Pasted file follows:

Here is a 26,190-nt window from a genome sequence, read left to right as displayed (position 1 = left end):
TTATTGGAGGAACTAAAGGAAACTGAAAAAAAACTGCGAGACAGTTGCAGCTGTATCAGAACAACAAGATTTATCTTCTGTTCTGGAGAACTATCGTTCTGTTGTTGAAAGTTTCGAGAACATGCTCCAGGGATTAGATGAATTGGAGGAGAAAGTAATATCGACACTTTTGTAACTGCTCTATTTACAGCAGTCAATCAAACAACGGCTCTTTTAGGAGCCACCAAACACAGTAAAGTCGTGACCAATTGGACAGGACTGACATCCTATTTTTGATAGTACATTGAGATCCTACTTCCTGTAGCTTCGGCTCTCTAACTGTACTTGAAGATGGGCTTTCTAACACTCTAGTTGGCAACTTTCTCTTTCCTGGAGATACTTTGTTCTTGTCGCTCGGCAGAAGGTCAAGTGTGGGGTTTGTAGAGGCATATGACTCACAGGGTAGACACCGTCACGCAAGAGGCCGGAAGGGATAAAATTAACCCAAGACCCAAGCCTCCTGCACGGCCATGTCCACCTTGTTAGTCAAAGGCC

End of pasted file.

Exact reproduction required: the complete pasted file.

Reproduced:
Here is a 26,190-nt window from a genome sequence, read left to right as displayed (position 1 = left end):
TTATTGGAGGAACTAAAGGAAACTGAAAAAAAACTGCGAGACAGTTGCAGCTGTATCAGAACAACAAGATTTATCTTCTGTTCTGGAGAACTATCGTTCTGTTGTTGAAAGTTTCGAGAACATGCTCCAGGGATTAGATGAATTGGAGGAGAAAGTAATATCGACACTTTTGTAACTGCTCTATTTACAGCAGTCAATCAAACAACGGCTCTTTTAGGAGCCACCAAACACAGTAAAGTCGTGACCAATTGGACAGGACTGACATCCTATTTTTGATAGTACATTGAGATCCTACTTCCTGTAGCTTCGGCTCTCTAACTGTACTTGAAGATGGGCTTTCTAACACTCTAGTTGGCAACTTTCTCTTTCCTGGAGATACTTTGTTCTTGTCGCTCGGCAGAAGGTCAAGTGTGGGGTTTGTAGAGGCATATGACTCACAGGGTAGACACCGTCACGCAAGAGGCCGGAAGGGATAAAATTAACCCAAGACCCAAGCCTCCTGCACGGCCATGTCCACCTTGTTAGTCAAAGGCC